Built by Mimar Sinan (1490-1588), the famous Ottoman chief architect serving three sultans and responsible for more than three hundred major Ottoman structures, the monument is among the most important of its kind for the history of Islamic architecture.
The Zincirli Mosque, also known as “Mosque of Chains,” took its name according to the first version “from the chains by which the main chandelier was hung from the roof,” as mentioned by archeologist of the 12th Greek Ephorate of Byzantine Antiquities Stavroula Dadaki. Another version attributes its name to the zincirli coins minted in the mid 18th century, a period during which the mosque underwent extensive restoration.
According to Dadaki’s description, it is a medium-sized mosque with a central quadrangle space, which on three sides (eastern, northern and western) is surrounded by a two-story lodge abutted by columns. The Islamic pulpit, called minbar, is richly decorated and in excellent condition.
The mosque, whose vault ceiling was initially covered with sheets of lead, became a lumber warehouse after the town’s liberation in 1913, and served as an army depot during the Second World War (when the lead was removed and melted for weapons), while later becoming a municipal warehouse. Through the years of neglect, plants began to grow even on the roof.
“When work began, the mosque was literally a ruin, with water coming into the building from everywhere. The gaps in the vault and the falling pieces of the cornice were temporarily taken care of with a thin layer of cement, which was removed with the progress of work,” notes archaeologist Lila Sampanopoulou.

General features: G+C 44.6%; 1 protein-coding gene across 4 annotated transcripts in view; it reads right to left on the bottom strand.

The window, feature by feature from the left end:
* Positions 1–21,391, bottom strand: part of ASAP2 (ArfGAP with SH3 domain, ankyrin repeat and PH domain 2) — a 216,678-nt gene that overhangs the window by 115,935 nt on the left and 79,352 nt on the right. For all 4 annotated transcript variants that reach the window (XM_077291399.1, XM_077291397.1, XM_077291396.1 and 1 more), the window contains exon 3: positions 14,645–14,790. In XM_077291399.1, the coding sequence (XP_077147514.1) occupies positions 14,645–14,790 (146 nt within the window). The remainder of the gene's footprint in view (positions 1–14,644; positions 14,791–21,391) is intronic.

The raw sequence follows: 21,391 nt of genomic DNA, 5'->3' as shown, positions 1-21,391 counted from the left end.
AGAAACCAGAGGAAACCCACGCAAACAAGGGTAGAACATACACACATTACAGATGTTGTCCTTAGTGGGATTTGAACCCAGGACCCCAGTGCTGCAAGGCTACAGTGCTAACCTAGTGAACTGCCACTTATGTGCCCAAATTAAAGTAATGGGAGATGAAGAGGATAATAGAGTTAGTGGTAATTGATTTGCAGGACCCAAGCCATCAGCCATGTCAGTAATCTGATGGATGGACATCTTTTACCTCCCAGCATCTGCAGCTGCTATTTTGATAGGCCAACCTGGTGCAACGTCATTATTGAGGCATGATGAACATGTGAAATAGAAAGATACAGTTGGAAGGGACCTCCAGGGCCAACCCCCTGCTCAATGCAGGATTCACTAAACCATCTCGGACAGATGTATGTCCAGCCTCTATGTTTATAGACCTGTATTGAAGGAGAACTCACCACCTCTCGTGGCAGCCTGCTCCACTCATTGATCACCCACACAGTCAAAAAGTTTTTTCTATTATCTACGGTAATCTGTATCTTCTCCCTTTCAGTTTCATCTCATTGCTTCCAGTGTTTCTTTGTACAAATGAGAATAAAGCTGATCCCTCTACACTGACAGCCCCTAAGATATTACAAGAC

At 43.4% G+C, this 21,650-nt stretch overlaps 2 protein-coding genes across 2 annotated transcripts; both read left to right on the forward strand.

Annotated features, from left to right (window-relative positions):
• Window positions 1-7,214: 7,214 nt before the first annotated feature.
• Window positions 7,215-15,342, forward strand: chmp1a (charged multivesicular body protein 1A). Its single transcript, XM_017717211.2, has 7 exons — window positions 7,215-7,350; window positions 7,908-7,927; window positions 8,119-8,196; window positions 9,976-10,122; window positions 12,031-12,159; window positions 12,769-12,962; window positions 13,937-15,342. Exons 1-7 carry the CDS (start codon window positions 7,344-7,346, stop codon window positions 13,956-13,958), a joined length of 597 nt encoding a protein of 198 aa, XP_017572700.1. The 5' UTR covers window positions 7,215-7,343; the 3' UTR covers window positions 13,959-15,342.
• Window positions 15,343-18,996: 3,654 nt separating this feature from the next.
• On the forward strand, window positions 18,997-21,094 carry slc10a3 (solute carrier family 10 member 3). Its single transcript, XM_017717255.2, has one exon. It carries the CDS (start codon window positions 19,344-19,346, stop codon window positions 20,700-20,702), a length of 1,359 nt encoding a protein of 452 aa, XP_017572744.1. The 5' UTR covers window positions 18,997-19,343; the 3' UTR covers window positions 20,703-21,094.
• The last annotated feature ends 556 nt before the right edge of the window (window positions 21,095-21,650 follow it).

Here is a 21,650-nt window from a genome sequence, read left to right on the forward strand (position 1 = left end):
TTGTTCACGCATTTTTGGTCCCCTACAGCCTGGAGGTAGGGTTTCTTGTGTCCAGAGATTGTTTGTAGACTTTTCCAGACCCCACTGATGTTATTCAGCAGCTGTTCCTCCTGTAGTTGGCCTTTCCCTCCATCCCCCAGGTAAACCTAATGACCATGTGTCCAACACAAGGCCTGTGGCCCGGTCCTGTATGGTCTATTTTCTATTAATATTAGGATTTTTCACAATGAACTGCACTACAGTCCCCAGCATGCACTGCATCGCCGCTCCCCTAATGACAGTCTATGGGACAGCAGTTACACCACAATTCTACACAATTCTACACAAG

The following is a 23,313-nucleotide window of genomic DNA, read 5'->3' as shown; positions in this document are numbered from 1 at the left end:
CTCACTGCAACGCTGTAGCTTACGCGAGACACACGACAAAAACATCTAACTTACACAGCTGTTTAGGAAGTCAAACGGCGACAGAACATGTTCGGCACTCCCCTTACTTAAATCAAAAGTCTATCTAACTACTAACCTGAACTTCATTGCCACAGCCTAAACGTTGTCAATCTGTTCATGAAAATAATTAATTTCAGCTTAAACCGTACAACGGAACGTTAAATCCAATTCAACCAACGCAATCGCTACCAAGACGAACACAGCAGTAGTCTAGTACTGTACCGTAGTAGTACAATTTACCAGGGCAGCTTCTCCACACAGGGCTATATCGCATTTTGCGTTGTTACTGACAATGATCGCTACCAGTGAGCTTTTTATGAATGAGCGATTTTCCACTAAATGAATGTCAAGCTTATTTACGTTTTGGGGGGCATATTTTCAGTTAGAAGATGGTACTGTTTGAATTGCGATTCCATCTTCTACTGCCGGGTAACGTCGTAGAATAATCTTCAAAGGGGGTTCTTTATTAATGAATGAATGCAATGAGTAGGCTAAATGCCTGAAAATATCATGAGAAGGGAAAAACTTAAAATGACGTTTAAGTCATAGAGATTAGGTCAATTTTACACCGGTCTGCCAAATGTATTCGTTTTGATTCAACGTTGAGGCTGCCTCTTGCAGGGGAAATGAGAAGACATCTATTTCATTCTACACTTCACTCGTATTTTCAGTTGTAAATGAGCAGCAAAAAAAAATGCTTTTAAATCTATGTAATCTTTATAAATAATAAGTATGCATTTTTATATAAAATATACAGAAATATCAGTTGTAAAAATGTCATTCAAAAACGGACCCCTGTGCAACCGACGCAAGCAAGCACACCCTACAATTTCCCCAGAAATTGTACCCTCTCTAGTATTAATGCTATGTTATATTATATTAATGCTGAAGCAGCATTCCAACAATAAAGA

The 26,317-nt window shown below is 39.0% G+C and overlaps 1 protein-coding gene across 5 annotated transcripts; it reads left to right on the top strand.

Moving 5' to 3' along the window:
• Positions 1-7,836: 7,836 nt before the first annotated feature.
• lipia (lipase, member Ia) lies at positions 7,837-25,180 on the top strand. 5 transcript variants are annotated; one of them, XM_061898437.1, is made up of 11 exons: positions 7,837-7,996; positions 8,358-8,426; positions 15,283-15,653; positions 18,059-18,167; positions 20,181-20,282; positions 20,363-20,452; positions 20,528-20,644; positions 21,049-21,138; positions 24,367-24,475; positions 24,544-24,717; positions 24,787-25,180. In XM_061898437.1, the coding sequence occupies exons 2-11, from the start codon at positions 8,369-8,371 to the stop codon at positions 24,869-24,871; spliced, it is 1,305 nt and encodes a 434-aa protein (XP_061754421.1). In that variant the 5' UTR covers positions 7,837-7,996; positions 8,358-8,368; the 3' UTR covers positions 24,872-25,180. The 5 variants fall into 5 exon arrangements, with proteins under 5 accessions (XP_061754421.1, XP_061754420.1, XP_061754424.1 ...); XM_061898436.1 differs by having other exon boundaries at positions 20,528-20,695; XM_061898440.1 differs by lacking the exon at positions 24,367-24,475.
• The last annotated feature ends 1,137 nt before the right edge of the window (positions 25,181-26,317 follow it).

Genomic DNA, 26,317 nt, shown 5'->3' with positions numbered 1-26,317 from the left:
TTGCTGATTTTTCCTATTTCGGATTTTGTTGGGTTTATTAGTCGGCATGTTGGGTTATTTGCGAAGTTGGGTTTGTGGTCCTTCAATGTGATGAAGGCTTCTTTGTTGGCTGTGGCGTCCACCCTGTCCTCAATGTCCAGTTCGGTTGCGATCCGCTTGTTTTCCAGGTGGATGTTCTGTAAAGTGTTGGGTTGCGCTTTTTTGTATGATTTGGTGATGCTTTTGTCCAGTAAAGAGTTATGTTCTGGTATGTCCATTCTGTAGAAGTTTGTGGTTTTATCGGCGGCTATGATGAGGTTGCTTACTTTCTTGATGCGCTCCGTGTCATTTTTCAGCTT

The extensive restoration lasted due to lack of funding over ten years. The prestigious central ground floor was renovated from 2010 to 2012.
The opening of the renovated historic monument was part of the commemorative events for the 100th anniversary of the liberation of the town of Serres. Its premises will host the exhibition “Serres 1913-fiery town: pictures before and after the disaster,” which displays findings excavated by the 12th Ephorate of Byzantine Antiquities and dating back to the period before the great destruction of the Greek town caused by the Bulgarians in 1913. The additional photo material of the city courtesy of the Greek General State Archives, the local town archives and private collectors, show pictures of the period before and after 1913.
“With this exhibition we are launching the Zincirli Mosque as a new place for arts and culture,” mentioned Dadaki in her opening remarks. The mosque is planned to host the temporary exhibition “Architecture of Medieval Serbia in The Balkans” in March 2014, as well as several music events.